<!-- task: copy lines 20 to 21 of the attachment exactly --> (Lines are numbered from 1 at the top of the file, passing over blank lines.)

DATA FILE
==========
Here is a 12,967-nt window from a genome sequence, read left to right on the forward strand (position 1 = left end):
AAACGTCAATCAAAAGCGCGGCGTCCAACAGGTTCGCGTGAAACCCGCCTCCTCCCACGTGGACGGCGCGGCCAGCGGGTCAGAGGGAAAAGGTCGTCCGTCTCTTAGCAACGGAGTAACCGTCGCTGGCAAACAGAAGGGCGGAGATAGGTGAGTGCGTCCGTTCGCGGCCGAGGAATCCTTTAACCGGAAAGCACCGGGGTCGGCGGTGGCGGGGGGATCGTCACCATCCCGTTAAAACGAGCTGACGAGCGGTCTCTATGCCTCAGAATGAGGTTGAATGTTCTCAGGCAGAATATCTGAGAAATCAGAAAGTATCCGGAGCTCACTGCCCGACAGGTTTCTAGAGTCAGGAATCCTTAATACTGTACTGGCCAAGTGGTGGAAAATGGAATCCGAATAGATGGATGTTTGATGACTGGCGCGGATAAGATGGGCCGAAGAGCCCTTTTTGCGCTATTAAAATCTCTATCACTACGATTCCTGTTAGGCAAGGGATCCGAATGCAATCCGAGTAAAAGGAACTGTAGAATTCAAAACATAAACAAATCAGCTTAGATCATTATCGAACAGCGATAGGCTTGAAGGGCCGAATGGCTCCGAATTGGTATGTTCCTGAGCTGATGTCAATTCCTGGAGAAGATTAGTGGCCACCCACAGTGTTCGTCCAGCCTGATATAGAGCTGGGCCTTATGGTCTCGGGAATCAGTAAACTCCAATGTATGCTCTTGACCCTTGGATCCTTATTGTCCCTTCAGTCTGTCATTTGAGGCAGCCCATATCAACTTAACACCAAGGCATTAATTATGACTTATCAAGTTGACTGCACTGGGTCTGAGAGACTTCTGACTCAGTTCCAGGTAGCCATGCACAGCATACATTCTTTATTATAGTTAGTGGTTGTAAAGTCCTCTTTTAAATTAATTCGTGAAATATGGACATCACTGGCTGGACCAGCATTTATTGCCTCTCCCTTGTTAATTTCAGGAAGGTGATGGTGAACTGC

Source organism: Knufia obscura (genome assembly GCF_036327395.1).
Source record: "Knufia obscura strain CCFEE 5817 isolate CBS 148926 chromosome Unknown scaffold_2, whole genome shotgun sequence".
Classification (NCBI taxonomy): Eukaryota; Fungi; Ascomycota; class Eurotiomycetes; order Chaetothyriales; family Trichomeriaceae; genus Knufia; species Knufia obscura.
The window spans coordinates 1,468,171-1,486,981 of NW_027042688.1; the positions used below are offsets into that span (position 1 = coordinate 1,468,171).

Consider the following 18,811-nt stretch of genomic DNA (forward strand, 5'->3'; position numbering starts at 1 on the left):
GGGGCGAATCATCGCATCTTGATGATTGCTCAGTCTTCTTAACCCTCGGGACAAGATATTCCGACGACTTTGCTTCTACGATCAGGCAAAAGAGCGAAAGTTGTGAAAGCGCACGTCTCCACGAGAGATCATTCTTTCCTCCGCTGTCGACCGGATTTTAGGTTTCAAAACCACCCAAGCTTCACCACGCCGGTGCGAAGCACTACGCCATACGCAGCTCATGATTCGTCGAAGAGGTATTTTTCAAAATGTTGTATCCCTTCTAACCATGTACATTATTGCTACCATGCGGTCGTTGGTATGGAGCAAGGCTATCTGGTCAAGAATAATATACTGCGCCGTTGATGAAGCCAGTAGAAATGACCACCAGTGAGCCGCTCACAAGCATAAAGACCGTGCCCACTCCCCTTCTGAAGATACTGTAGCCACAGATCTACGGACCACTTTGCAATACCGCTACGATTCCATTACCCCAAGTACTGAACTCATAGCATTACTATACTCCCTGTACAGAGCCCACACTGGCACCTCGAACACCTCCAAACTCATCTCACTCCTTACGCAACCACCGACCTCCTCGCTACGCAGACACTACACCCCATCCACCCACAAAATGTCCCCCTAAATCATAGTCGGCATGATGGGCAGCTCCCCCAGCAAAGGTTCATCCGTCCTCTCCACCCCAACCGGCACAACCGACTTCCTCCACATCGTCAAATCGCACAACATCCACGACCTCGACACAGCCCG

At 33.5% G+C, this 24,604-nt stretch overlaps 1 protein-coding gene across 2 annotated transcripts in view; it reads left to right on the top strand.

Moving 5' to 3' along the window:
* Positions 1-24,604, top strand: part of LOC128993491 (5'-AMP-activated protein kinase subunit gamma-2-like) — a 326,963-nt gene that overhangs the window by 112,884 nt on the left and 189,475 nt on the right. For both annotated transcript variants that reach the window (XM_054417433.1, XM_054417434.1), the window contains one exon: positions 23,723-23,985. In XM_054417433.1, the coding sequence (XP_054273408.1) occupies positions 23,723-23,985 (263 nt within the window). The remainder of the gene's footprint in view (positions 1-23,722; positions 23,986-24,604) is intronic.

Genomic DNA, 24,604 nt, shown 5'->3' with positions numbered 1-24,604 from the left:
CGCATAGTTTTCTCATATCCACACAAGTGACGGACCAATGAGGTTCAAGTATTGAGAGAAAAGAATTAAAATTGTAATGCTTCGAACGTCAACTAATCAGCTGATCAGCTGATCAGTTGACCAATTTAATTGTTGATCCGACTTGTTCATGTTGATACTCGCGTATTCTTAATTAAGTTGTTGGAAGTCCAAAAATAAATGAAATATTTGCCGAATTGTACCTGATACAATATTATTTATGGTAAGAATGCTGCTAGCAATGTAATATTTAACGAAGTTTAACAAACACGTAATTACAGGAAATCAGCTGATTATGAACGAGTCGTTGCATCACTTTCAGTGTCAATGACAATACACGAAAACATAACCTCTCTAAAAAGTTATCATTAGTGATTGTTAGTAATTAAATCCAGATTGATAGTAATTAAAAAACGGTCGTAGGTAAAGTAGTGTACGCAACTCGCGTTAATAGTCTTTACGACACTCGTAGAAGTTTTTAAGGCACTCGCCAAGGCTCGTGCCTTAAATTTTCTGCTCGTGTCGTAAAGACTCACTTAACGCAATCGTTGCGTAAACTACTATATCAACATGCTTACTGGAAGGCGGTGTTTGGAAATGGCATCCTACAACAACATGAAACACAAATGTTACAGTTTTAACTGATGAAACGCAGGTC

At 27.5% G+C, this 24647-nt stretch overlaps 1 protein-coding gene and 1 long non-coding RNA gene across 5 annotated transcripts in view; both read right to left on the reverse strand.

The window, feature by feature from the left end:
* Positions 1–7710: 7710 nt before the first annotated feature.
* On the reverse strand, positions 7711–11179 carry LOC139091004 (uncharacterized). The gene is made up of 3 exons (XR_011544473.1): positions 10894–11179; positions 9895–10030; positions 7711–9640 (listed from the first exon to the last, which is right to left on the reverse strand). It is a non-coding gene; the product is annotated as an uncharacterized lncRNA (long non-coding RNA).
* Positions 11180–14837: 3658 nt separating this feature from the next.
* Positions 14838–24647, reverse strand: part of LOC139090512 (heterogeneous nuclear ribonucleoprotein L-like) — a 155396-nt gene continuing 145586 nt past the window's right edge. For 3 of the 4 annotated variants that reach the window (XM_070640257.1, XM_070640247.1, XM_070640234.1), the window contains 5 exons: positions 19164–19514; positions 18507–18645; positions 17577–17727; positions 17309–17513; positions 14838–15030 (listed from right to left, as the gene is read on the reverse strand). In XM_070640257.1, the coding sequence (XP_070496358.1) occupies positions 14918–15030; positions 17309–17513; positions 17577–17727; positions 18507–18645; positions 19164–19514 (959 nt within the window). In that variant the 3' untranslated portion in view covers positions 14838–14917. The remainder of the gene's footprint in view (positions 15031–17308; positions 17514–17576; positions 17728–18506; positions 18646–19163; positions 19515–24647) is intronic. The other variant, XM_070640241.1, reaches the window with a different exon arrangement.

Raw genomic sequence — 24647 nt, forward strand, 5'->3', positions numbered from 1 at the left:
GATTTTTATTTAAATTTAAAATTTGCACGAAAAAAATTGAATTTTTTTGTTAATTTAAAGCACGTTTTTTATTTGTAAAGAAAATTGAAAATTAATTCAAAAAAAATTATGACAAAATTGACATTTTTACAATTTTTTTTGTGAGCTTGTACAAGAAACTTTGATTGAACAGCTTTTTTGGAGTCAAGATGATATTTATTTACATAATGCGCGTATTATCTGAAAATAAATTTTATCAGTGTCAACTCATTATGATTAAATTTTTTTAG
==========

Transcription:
Raw genomic sequence — 24647 nt, forward strand, 5'->3', positions numbered from 1 at the left:
GATTTTTATTTAAATTTAAAATTTGCACGAAAAAAATTGAATTTTTTTGTTAATTTAAAGCACGTTTTTTATTTGTAAAGAAAATTGAAAATTAATTCAAAAAAAATTATGACAAAATTGACATTTTTACAATTTTTTTTGTGAGCTTGTACAAGAAACTTTGATTGAACAGCTTTTTTGGAGTCAAGATGATATTTATTTACATAATGCGCGTATTATCTGAAAATAAATTTTATCAGTGTCAACTCATTATGATTAAATTTTTTTAG